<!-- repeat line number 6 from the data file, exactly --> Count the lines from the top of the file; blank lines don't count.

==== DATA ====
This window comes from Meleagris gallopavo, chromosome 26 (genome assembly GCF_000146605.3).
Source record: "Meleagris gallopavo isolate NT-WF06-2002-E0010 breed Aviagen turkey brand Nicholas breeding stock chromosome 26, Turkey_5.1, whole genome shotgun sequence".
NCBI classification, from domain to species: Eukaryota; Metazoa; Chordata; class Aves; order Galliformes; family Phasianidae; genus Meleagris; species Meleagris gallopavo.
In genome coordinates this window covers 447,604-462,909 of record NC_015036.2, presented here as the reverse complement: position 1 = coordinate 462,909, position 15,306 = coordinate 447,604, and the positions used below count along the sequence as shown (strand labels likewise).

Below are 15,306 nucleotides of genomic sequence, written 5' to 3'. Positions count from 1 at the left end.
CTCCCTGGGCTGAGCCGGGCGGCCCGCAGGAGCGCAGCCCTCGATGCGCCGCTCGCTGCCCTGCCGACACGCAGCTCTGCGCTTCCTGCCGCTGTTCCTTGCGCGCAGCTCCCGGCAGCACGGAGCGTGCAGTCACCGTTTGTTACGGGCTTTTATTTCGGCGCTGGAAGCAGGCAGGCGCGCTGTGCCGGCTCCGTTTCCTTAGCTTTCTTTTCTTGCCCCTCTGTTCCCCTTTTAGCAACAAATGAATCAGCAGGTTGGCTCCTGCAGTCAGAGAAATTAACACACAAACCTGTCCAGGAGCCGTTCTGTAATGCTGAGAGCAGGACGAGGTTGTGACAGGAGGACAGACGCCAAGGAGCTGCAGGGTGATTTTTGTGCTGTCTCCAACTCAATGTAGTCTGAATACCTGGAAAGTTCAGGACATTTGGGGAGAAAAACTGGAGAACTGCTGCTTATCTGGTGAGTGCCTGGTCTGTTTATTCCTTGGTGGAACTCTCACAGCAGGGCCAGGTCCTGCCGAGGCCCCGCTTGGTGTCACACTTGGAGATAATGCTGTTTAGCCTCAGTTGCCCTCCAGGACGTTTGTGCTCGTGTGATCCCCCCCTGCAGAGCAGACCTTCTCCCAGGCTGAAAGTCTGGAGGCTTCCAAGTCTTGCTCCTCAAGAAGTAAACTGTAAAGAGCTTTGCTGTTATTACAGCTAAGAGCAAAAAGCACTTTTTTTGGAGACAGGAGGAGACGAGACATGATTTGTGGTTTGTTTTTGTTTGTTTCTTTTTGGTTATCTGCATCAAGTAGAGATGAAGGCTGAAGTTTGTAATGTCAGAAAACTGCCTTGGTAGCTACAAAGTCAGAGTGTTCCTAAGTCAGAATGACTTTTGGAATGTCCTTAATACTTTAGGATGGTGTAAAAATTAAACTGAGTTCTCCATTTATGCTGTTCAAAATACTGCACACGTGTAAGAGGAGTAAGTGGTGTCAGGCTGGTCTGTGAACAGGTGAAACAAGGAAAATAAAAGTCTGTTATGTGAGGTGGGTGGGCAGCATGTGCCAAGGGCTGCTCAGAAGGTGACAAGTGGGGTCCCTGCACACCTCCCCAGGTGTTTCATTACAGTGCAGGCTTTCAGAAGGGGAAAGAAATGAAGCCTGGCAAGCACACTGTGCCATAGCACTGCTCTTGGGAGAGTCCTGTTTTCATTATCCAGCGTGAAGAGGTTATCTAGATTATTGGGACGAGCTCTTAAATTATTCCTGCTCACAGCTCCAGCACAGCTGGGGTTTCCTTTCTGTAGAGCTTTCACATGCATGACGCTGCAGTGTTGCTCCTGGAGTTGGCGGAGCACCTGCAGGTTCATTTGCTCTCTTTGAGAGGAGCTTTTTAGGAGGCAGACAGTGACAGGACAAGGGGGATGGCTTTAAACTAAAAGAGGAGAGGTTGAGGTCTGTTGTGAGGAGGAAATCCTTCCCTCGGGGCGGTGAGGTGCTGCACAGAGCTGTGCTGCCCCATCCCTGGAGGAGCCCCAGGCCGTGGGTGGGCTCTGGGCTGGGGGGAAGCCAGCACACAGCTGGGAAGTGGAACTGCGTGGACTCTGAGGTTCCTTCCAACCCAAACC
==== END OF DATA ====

CTCCCTGGGCTGAGCCGGGCGGCCCGCAGGAGCGCAGCCCTCGATGCGCCGCTCGCTGCCCTGCCGACACGCAGCTCTGCGCTTCCTGCCGCTGTTCCTTGCGCGCAGCTCCCGGCAGCACGGAGCGTGCAGTCACCGTTTGTTACGGGCTTTTATTTCGGCGCTGGAAGCAGGCAGGCGCGCTGTGCCGGCTCCGTTTCCTTAGCTTTCTTTTCTTGCCCCTCTGTTCCCCTTTTAGCAACAAATGAATCAGCAGGTTGGCTCCTGCAGTCAGAGAAATTAACACACAAACCTGTCCAGGAGCCGTTCTGTAATGCTGAGAGCAGGACGAGGTTGTGACAGGAGGACAGACGCCAAGGAGCTGCAGGGTGATTTTTGTGCTGTCTCCAACTCAATGTAGTCTGAATACCTGGAAAGTTCAGGACATTTGGGGAGAAAAACTGGAGAACTGCTGCTTATCTGGTGAGTGCCTGGTCTGTTTATTCCTTGGTGGAACTCTCACAGCAGGGCCAGGTCCTGCCGAGGCCCCGCTTGGTGTCACACTTGGAGATAATGCTGTTTAGCCTCAGTTGCCCTCCAGGACGTTTGTGCTCGTGTGATCCCCCCCTGCAGAGCAGACCTTCTCCCAGGCTGAAAGTCTGGAGGCTTCCAAGTCTTGCTCCTCAAGAAGTAAACTGTAAAGAGCTTTGCTGTTATTACAGCTAAGAGCAAAAAGCACTTTTTTTGGAGACAGGAGGAGACGAGACATGATTTGTGGTTTGTTTTTGTTTGTTTCTTTTTGGTTATCTGCATCAAGTAGAGATGAAGGCTGAAGTTTGTAATGTCAGAAAACTGCCTTGGTAGCTACAAAGTCAGAGTGTTCCTAAGTCAGAATGACTTTTGGAATGTCCTTAATACTTTAGGATGGTGTAAAAATTAAACTGAGTTCTCCATTTATGCTGTTCAAAATACTGCACACGTGTAAGAGGAGTAAGTGGTGTCAGGCTGGTCTGTGAACAGGTGAAACAAGGAAAATAAAAGTCTGTTATGTGAGGTGGGTGGGCAGCATGTGCCAAGGGCTGCTCAGAAGGTGACAAGTGGGGTCCCTGCACACCTCCCCAGGTGTTTCATTACAGTGCAGGCTTTCAGAAGGGGAAAGAAATGAAGCCTGGCAAGCACACTGTGCCATAGCACTGCTCTTGGGAGAGTCCTGTTTTCATTATCCAGCGTGAAGAGGTTATCTAGATTATTGGGACGAGCTCTTAAATTATTCCTGCTCACAGCTCCAGCACAGCTGGGGTTTCCTTTCTGTAGAGCTTTCACATGCATGACGCTGCAGTGTTGCTCCTGGAGTTGGCGGAGCACCTGCAGGTTCATTTGCTCTCTTTGAGAGGAGCTTTTTAGGAGGCAGACAGTGACAGGACAAGGGGGATGGCTTTAAACTAAAAGAGGAGAGGTTGAGGTCTGTTGTGAGGAGGAAATCCTTCCCTCGGGGCGGTGAGGTGCTGCACAGAGCTGTGCTGCCCCATCCCTGGAGGAGCCCCAGGCCGTGGGTGGGCTCTGGGCTGGGGGGAAGCCAGCACACAGCTGGGAAGTGGAACTGCGTGGACTCTGAGGTTCCTTCCAACCCAAACC